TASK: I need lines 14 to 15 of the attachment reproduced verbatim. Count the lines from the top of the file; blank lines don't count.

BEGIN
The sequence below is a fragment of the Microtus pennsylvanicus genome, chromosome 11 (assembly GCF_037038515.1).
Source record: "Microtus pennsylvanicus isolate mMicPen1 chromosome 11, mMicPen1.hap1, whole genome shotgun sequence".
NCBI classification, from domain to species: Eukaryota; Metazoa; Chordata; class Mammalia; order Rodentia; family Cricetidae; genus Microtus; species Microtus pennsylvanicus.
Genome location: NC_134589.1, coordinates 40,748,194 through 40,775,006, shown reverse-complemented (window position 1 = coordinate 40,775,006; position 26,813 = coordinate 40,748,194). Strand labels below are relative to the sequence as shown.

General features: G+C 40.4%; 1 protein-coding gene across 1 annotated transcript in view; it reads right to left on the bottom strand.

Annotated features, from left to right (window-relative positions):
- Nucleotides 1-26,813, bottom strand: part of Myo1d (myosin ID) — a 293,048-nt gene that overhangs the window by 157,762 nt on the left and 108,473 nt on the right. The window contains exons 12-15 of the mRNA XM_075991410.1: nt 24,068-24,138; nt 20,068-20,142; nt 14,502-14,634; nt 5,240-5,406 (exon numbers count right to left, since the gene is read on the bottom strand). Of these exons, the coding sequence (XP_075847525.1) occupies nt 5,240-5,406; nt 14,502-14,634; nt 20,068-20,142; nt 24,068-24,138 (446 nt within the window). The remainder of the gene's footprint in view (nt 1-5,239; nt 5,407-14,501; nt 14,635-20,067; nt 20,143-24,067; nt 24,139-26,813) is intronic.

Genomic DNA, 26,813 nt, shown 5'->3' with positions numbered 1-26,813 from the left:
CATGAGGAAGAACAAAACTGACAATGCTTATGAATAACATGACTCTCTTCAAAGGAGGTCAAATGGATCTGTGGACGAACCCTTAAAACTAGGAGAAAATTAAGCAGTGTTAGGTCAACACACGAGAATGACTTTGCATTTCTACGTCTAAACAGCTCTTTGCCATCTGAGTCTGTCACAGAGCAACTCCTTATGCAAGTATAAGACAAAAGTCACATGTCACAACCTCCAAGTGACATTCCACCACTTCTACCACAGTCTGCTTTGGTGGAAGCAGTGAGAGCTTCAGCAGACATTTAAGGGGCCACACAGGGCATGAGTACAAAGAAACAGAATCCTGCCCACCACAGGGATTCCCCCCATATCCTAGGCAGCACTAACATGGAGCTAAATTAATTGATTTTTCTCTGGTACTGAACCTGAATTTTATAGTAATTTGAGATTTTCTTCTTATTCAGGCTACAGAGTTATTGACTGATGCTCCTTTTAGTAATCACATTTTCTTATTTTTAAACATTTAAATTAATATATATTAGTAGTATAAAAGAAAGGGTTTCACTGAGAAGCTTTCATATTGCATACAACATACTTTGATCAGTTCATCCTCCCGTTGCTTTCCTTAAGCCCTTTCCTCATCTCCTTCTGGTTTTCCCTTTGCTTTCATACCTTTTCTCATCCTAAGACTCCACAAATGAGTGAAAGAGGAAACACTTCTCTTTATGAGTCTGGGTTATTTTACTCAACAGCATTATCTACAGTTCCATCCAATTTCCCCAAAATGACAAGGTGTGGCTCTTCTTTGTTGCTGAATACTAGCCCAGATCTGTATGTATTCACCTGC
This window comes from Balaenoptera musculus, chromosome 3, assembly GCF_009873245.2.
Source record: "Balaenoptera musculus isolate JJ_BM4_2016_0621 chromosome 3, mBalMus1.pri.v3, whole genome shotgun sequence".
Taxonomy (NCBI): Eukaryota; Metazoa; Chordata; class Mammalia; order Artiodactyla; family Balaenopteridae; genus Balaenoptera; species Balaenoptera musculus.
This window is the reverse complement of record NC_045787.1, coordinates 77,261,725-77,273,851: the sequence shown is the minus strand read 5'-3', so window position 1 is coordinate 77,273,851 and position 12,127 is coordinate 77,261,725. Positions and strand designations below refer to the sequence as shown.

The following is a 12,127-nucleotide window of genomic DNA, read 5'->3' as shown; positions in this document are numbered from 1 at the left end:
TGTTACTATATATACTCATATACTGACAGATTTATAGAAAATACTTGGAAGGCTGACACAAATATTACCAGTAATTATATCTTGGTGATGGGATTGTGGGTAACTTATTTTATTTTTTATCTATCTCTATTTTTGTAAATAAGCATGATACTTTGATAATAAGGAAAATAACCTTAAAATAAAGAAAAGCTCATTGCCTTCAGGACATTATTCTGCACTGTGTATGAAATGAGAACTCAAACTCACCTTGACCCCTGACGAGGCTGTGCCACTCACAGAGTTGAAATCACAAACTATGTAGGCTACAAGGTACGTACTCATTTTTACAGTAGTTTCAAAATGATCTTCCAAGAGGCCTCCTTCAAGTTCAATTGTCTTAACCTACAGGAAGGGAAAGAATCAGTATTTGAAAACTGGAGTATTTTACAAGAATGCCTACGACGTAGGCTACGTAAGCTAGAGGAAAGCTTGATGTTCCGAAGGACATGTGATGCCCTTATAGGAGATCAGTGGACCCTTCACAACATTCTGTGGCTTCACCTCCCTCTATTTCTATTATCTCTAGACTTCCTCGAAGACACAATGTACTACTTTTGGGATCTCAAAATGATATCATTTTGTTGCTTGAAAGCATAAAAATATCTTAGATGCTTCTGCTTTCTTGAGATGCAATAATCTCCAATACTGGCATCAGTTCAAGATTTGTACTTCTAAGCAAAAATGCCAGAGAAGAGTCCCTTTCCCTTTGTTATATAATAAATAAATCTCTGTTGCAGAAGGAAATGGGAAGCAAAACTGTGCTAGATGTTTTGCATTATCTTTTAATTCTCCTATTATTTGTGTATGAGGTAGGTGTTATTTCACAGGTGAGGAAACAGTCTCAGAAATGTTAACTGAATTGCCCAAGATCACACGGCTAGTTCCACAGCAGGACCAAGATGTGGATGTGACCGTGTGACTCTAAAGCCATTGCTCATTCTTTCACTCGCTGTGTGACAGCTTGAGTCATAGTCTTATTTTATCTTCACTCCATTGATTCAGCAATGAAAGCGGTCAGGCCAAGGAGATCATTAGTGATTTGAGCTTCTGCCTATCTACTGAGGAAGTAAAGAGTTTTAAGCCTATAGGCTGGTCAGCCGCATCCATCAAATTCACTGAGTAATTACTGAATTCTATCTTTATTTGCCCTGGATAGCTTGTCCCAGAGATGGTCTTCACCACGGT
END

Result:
The following is a 12,127-nucleotide window of genomic DNA, read 5'->3' as shown; positions in this document are numbered from 1 at the left end:
TGTTACTATATATACTCATATACTGACAGATTTATAGAAAATACTTGGAAGGCTGACACAAATATTACCAGTAATTATATCTTGGTGATGGGATTGTGGGTAACTTATTTTATTTTTTATCTATCTCTATTTTTGTAAATAAGCATGATACTTTGATAATAAGGAAAATAACCTTAAAATAAAGAAAAGCTCATTGCCTTCAGGACATTATTCTGCACTGTGTATGAAATGAGAACTCAAACTCACCTTGACCCCTGACGAGGCTGTGCCACTCACAGAGTTGAAATCACAAACTATGTAGGCTACAAGGTACGTACTCATTTTTACAGTAGTTTCAAAATGATCTTCCAAGAGGCCTCCTTCAAGTTCAATTGTCTTAACCTACAGGAAGGGAAAGAATCAGTATTTGAAAACTGGAGTATTTTACAAGAATGCCTACGACGTAGGCTACGTAAGCTAGAGGAAAGCTTGATGTTCCGAAGGACATGTGATGCCCTTATAGGAGATCAGTGGACCCTTCACAACATTCTGTGGCTTCACCTCCCTCTATTTCTATTATCTCTAGACTTCCTCGAAGACACAATGTACTACTTTTGGGATCTCAAAATGATATCATTTTGTTGCTTGAAAGCATAAAAATATCTTAGATGCTTCTGCTTTCTTGAGATGCAATAATCTCCAATACTGGCATCAGTTCAAGATTTGTACTTCTAAGCAAAAATGCCAGAGAAGAGTCCCTTTCCCTTTGTTATATAATAAATAAATCTCTGTTGCAGAAGGAAATGGGAAGCAAAACTGTGCTAGATGTTTTGCATTATCTTTTAATTCTCCTATTATTTGTGTATGAGGTAGGTGTTATTTCACAGGTGAGGAAACAGTCTCAGAAATGTTAACTGAATTGCCCAAGATCACACGGCTAGTTCCACAGCAGGACCAAGATGTGGATGTGACCGTGTGACTCTAAAGCCATTGCTCATTCTTTCACTCGCTGTGTGACAGCTTGAGTCATAGTCTTATTTTATCTTCACTCCATTGATTCAGCAATGAAAGCGGTCAGGCCAAGGAGATCATTAGTGATTTGAGCTTCTGCCTATCTACTGAGGAAGTAAAGAGTTTTAAGCCTATAGGCTGGTCAGCCGCATCCATCAAATTCACTGAGTAATTACTGAATTCTATCTTTATTTGCCCTGGATAGCTTGTCCCAGAGATGGTCTTCACCACGGT